On July 1, local authorities announced their intention to close a Romani camp in the outskirts of Rome. By September 18, only 36 families were still waiting in the camp for alternative housing. The government suspended the closure of all camps. Such camps often had no access to drinking water, power, or sewage. Living in a segregated camp usually meant living in an overcrowded housing (seven or eight persons per trailer, shack, or shipping container) on the periphery of a town or city. Local residents and NGOs claimed that local authorities had not offered adequate and permanent housing for most of the vulnerable families.
The NGO Associazione 21 Luglio reported that in 2019, 12,700 Roma lived in 119 authorized camps in 68 municipalities, and another 7,300, mainly Romanians, lived in informal encampments, primarily in Lazio and Campania. An estimated 55 percent of persons living in authorized camps were minors; 53 percent were foreign. Their average life expectancy was 10 years lower than the rest of the population. The European Roma Rights Commission (ERRC) reported that, in most cases, no masks, hand sanitizer, or hygienic supplies were distributed to Romani camps, even those lacking access to water. The absence of supplies made it difficult, if not impossible, for Roma living there to follow recommended guidelines for preventing COVID-19. The crowded living quarters in some camps led some municipalities to quarantine entire camps rather than single, at-risk individuals.
The ERRC stated that between February and July, it recorded at least seven such evictions.
The law prohibits discrimination against lesbian, gay, bisexual, transgender, and intersex (LGBTI) persons in housing, employment, nationality laws, and access to government services and the government enforced the law effectively. NGOs advocating for the rights of LGBTI persons reported instances of societal violence, discrimination, and hate speech.
The press reported isolated cases of violence against gay and lesbian couples. On July 2, a group of teenagers and young adults verbally and physically assaulted a gay couple in a train station in Vernazza. Police arrested one of the perpetrators. When LGBTI persons reported crimes, the government investigated but in some cases failed to identify the perpetrators.
Section 7. Worker Rights
The law provides for the right of workers to establish and join independent unions, bargain collectively, and conduct legal strikes. Antiunion discrimination is illegal, and employees fired for union activity have the right to request reinstatement, provided their employer has more than 15 workers in a unit or more than 60 workers in the country.
The law prohibits union organization of the armed forces. The law mandates that strikes affecting essential public services (such as transport, sanitation, and health services) require longer advance notification than in other sectors and prohibits multiple strikes within days of each other in those services. The law only allows unions that represent at least half of the transit workforce to call a transit strike.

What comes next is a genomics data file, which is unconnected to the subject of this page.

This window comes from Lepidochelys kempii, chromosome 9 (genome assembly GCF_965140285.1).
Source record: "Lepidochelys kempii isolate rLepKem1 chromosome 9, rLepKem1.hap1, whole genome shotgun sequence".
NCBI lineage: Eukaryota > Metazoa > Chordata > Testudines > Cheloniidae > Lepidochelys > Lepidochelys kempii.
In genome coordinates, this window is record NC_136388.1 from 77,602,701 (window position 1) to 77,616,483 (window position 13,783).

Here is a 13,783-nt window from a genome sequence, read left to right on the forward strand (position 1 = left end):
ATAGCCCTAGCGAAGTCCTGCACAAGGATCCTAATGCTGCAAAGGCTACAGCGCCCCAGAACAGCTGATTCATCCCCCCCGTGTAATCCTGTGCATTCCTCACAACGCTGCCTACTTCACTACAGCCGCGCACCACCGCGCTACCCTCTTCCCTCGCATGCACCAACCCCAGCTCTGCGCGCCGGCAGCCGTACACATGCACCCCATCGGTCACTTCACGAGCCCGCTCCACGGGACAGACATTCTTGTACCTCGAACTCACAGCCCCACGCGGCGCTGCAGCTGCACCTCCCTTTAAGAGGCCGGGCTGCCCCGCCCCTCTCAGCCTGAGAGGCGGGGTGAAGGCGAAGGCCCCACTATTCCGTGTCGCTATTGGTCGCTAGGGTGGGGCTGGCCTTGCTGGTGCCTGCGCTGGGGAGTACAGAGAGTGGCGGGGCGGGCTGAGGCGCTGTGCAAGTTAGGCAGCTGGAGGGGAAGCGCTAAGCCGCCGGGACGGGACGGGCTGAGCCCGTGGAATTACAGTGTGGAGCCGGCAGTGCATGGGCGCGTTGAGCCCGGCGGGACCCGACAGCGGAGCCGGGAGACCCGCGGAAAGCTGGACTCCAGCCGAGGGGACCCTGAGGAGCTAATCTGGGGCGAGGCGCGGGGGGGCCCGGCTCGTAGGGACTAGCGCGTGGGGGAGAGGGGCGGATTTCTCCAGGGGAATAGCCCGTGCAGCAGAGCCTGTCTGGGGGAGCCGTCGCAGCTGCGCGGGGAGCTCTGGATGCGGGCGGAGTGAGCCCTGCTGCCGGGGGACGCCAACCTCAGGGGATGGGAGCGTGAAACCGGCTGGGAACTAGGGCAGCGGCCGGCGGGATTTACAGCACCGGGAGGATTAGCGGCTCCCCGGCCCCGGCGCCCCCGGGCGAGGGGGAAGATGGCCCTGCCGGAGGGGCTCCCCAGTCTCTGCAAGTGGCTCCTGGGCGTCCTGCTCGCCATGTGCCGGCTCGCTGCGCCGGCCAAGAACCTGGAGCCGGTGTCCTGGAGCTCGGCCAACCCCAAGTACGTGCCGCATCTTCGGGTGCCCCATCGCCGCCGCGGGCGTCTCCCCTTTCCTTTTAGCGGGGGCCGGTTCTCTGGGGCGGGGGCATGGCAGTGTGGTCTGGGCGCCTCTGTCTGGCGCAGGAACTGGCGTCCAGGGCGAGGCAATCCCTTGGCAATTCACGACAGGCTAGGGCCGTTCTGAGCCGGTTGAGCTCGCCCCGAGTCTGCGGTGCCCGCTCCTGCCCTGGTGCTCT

The government effectively enforced these laws. Employers who violate the law are subject to fines, imprisonment, or both. The penalties were commensurate with those provided under other laws involving denials of civil rights, although administrative and judicial procedures were sometimes subject to lengthy delays. Judges effectively sanctioned the few cases of violations that occurred.
The government and employers generally respected freedom of association and the right to bargain collectively, although there were instances in which employers unilaterally annulled bargaining agreements. Employers continued to use short-term contracts and subcontracting to avoid hiring workers with bargaining rights.
The law prohibits all forms of forced or compulsory labor, and the government effectively enforced the law. Penalties for violations were commensurate with those of other serious crimes. The actual sentences given by courts for forced and compulsory labor, however, were significantly lower than those provided by law.
The law provides stiff penalties for illicit intermediaries and businesses that exploit agricultural workers, particularly in the case of forced labor but also in cases of general exploitation. It identifies the conditions under which laborers may be considered exploited and includes special programs in support of seasonal agricultural workers. The law punishes so-called caporalato, the recruitment of foreign agricultural workers who are illegally employed at subminimum wages and required to work long hours without premium pay or access to labor or social protections. Penalties range from fines to the suspension of a company’s license to conduct commercial activities.
The government continued to focus on forced labor, especially in the agricultural sector. Government labor inspectors and labor organizations expressed concerns during the year that lockdown measures related to COVID-19 exposed caporalato migrant workers, many of whom were designated essential workers, to particular vulnerability, including employer blackmail. In May the government established a system to regularize undocumented foreign workers in the country. According to press reports, some employers exploited the regularization process by blackmailing workers who needed their employers’ signature to apply for the program. The program only applies to migrants working in the agricultural sector and as care providers. Approximately 123,000 migrant workers applied for legal status through the program. There were 600,000 undocumented migrants estimated to be in the country.